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 » Full Dark, No Stars - Stephen King's new novella questions mankind's ability to trust others.
[02.21.2011 by Bridget Doyle]

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 » The Top 30 Albums of 2010 - Fashionably, fabulously late, our favorite music (and believe me, there was a LOT) of 2010, the year that some have called the best year for music ever. And only some of those fools work here. Plenty of usual suspects, lots of ties and a few surprises that I won't spoil, including our unexpected #1.
[12.24.2010 by The LAS Staff]

MUSIC

 » Live: Surfer Blood/The Drums at Lincoln Hall, Chicago, IL - Remember when Weezer used to put together records that you could sing along to and rock out to? That's what Surfer Blood's show was like!
[11.04.2010 by Cory Tendering]

Music Reviews

Screaming Females - Castle Talk
»Screaming Females
Castle Talk
Don Giovanni
Trent Reznor & Atticus Ross - The Social Network [Original Soundtrack]
»Trent Reznor & Atticus Ross
The Social Network [Original Soundtrack]
The Null Corporation
Deerhunter - Halcyon Digest
»Deerhunter
Halcyon Digest
4AD
No Age - Everything in Between
»No Age
Everything in Between
Sub Pop
Robyn - Body Talk Pt. 1/ Body Talk Pt. 2
»Robyn
Body Talk Pt. 1/ Body Talk Pt. 2
Konichiwa
The Walkmen - Lisbon
»The Walkmen
Lisbon
Fat Possum
Stephen Malkmus
Face the Truth
Matador Records

Rating: 9.5/10 ?


June 10, 2005
Where does he get this stuff? I've been listening to Stephen Malkmus' endeavors for years, and I can't for the life of me figure out what he's saying. A rundown of the track list from his latest, Face the Truth, is a jumbled mess of alliteration ("Loud Cloud Crowd," "Post-Paint Boy") and unfinished thoughts - "It Kills," "I've Hardly Been." What kills? What have you hardly been? "No More Shoes?" Where did they go, and why?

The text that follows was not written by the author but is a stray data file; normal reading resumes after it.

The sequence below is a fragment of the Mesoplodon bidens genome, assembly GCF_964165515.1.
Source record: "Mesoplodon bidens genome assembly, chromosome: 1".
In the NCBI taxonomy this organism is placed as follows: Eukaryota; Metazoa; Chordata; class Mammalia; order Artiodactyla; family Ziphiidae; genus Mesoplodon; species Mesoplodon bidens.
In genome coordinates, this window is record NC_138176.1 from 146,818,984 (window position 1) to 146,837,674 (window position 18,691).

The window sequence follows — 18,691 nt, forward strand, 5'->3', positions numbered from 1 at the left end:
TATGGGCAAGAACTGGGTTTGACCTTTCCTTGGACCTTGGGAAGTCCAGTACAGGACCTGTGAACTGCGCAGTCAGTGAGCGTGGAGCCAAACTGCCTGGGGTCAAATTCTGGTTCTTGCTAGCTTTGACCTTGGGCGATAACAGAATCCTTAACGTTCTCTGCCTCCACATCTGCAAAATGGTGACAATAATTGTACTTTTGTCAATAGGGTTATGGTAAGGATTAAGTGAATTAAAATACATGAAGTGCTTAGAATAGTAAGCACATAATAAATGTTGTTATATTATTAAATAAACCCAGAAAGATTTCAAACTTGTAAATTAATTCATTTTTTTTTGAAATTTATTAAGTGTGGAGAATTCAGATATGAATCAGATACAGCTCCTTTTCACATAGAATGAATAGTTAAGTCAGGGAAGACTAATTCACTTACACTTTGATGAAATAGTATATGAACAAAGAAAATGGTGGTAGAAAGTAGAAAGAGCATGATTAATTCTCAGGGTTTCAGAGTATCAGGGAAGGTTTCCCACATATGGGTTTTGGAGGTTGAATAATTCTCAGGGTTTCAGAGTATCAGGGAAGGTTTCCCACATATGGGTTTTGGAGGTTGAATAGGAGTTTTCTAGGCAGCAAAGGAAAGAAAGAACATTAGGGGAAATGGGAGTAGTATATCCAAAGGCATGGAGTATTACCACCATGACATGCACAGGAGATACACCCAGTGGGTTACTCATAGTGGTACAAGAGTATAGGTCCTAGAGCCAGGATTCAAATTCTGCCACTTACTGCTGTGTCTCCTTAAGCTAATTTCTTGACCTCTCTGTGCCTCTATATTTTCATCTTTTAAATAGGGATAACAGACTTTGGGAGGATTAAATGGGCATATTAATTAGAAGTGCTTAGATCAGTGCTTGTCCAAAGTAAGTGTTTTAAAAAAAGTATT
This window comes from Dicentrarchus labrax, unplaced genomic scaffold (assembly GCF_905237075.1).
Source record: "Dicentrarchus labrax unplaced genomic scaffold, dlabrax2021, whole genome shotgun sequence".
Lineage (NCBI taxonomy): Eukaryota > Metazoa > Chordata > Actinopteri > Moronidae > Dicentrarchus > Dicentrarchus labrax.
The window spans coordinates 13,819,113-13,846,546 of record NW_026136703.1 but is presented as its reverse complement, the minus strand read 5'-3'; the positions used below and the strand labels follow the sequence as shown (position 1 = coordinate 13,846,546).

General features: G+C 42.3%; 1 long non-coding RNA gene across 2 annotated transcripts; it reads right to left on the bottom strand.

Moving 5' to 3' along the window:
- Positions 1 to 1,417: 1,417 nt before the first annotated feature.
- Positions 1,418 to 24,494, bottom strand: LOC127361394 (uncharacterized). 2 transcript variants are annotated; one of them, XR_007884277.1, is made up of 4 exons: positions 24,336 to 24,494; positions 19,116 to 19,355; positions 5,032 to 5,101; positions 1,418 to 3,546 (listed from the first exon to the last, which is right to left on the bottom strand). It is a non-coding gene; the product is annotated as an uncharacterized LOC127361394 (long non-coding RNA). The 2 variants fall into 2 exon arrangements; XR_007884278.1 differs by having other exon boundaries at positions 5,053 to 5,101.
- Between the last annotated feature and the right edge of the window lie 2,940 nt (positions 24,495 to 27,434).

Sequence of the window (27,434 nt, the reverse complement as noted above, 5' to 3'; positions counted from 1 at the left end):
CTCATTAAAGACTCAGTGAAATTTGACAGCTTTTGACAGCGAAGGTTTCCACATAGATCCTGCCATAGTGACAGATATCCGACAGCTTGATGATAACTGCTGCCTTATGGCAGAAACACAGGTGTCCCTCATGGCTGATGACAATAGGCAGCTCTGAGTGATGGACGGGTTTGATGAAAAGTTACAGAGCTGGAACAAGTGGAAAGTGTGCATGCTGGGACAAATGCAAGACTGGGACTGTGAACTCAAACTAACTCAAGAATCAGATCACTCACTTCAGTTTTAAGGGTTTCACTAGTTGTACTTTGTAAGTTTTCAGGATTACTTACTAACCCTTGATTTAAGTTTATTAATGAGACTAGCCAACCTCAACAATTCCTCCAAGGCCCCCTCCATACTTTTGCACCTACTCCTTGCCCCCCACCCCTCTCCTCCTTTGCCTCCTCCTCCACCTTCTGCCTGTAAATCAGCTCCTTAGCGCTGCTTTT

There's no way you're going to get any explanations within the songs either. As far as I can tell, Malkmus pieces together his lyrics from high-scoring Scrabble words and Sunday morning crossword puzzles. Then, in the midst of the "quagmire hearts" and "yoga Olympics" of "I've Hardly Been," we get a line like "normal is weirder than you would care to admit," and it all seems to make sense. Kind of.

Back in the early days of Pavement, Malkmus unlocked the key to indie-rock success: keep them guessing. An album that makes complete sense the first time through is doomed never to be heard again, while albums like Slanted and Enchanted and Crooked Rain, Crooked Rain get the V.I.P re-release treatment.

Face the Truth continues in this tradition of nonsense in a way that neither his self-titled solo debut nor Pig Lib did - the former being too plain Jane and the latter freaking out a bit too much.

As usual, the alpha-slacker plays with language and genre on Face the Truth, but it all seems focused this time around. On what, I'll never know, but focused nonetheless. The opener, "Pencil Rot", assures the album will indeed be Vaudevillian, with Malkmus' distorted vocals about someone named "Leather McWhip," but the follow-up track, "It Kills", reassures that it won't get out of hand, falling back on a sensible riff that is far from bland.

The finest example of this concentration is evident in a comparison of the guitar solo tracks from Pig Lib and Face the Truth: Pig Lib's "1% Of One" comes too late and stays too long, boring even the most devout Pavementeers. "No More Shoes", on the other hand, offers laser-guided guitar work that you can't get enough of. After this veritable rock odyssey, Malkmus deftly transitions into the simple yet buoyant "Mama," still leaving a hint of "No More Shoes" on the palette. The songs may not make sense in and of themselves, but the album is a great, coherent whole.

His previous solo albums left some things to be desired, but Malkmus' latest effort covers all the bases. It's weird, (but not annoyingly so), it's catchy (but not annoyingly so), and it's fresh (but not annoyingly so). Face the Truth is the work of a songwriter at his finest hour.

Reviewed by Andy Brown
A regular contributor to LAS, Andy Brown lives in the frozen tundra of Minnesota, but doesn\'t think he has an accent.

See other reviews by Andy Brown

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